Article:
Ask different risk managers the primary purpose of hedging and you will get different responses depending on portfolios and company objectives: cost control, budget and forecast certainty, job and business security, competitive advantage, customer loyalty, etc. However, in my opinion, for most manufacturers, the primary purpose of hedging should be to secure and improve profit margins.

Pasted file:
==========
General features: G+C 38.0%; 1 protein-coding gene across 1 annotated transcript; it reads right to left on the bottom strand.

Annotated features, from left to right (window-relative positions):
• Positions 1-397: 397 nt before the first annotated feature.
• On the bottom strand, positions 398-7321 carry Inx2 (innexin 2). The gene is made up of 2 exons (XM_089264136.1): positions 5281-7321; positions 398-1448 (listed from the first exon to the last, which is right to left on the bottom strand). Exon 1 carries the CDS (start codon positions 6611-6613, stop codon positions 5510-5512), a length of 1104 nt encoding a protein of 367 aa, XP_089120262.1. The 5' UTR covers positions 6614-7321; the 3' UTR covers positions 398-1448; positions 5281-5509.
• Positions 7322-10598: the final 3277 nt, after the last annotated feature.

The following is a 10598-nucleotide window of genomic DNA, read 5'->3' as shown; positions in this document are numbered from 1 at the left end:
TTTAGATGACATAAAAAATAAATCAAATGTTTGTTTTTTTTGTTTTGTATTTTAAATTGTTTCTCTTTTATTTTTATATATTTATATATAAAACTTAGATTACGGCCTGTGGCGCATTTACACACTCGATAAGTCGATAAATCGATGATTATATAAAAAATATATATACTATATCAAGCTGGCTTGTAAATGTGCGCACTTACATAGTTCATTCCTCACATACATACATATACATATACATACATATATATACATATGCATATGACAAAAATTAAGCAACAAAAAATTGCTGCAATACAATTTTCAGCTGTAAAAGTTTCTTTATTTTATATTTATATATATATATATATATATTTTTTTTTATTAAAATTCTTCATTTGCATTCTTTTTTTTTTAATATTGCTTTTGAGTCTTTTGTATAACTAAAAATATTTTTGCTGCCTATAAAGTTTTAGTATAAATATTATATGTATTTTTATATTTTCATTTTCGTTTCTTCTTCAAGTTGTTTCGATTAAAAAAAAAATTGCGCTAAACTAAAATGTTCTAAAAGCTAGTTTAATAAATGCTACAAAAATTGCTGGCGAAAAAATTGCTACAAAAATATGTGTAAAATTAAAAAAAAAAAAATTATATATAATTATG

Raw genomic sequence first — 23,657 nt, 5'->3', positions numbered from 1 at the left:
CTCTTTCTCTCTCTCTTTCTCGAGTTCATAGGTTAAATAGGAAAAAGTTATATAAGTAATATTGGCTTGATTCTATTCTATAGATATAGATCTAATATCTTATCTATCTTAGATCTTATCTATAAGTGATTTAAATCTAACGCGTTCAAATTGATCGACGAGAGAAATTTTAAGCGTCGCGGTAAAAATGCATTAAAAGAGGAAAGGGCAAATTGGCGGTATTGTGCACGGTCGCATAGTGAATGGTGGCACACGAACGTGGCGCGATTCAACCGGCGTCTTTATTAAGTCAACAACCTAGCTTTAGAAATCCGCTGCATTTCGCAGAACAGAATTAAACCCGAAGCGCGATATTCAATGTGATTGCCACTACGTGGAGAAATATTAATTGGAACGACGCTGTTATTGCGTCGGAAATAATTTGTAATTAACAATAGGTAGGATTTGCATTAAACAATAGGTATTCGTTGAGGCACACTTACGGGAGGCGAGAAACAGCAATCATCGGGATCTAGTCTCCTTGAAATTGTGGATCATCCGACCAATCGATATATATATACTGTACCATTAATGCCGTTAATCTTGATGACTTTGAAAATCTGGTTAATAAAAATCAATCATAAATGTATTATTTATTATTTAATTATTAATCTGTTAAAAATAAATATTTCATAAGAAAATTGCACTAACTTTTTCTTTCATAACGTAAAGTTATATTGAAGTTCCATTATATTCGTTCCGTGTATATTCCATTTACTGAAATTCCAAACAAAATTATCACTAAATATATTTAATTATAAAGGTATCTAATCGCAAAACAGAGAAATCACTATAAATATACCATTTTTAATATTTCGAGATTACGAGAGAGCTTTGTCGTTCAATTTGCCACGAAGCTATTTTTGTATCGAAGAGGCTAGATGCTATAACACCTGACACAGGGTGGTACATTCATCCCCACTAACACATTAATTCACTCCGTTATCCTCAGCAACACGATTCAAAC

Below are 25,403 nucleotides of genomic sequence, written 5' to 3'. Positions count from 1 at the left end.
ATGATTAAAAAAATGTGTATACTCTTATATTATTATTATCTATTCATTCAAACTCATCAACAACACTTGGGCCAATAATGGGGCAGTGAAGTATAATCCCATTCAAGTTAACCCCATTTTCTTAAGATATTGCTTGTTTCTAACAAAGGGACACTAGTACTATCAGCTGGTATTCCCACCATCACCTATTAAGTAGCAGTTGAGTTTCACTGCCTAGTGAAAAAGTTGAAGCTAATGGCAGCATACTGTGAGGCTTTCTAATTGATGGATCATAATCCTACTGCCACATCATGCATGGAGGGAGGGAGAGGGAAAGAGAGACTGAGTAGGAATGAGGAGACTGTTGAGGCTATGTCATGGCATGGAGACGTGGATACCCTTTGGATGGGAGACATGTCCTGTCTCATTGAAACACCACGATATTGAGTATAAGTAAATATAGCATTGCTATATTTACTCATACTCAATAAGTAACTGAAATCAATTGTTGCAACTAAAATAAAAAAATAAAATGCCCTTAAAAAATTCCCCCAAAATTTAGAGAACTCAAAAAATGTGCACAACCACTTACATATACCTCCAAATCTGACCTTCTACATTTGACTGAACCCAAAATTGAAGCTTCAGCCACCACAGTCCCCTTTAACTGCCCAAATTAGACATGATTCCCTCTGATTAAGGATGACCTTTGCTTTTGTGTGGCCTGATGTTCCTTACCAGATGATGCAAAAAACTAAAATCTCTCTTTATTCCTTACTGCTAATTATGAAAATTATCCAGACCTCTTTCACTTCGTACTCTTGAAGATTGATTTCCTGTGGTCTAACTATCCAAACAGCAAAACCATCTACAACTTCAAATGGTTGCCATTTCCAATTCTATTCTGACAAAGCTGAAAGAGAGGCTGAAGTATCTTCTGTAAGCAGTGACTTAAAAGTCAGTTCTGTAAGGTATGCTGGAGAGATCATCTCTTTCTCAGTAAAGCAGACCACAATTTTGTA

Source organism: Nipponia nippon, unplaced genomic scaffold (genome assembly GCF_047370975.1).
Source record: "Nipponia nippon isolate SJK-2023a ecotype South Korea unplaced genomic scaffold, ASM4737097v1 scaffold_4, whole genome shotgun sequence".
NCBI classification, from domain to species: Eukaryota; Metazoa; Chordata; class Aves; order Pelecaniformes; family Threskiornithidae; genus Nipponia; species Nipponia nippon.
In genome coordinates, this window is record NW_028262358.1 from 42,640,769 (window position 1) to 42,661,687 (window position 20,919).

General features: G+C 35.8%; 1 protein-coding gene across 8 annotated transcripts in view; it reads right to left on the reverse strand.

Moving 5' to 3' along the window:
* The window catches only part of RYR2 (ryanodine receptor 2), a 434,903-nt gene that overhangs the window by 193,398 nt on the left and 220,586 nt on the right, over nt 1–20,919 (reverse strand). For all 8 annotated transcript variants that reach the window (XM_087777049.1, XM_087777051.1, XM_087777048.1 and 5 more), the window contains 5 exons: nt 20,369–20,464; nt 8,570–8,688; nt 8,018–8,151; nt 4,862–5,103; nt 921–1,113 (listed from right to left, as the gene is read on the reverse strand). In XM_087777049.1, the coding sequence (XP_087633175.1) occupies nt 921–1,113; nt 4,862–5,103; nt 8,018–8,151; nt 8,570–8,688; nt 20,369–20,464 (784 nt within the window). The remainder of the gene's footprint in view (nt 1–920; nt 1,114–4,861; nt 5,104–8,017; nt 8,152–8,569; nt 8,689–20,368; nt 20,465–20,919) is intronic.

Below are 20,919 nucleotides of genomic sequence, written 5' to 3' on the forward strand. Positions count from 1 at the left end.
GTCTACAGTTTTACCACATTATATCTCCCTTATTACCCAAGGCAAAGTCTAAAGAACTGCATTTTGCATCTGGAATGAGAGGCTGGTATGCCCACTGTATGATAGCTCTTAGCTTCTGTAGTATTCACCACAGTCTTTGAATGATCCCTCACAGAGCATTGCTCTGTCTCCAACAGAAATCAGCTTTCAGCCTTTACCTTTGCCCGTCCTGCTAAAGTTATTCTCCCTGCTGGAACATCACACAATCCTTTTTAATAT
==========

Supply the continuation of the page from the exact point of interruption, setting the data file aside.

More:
Unless a manufacturer has very patient investors, is government subsidized, or has some other unique business arrangement, manufacturers need to turn a profit, and do so reliably. With regards to hedging, this means controlling costs consistent with the way revenues are generated; i.e. the timing and type of hedges for cost control reflect the timing and nature of sales, and v.v. This is just common sense (e.g. lock in costs against fixed price sales; cap costs against floating price sales; etc.), but common sense in hedging is often violated, even by experienced hedgers, and sometimes with disastrous results....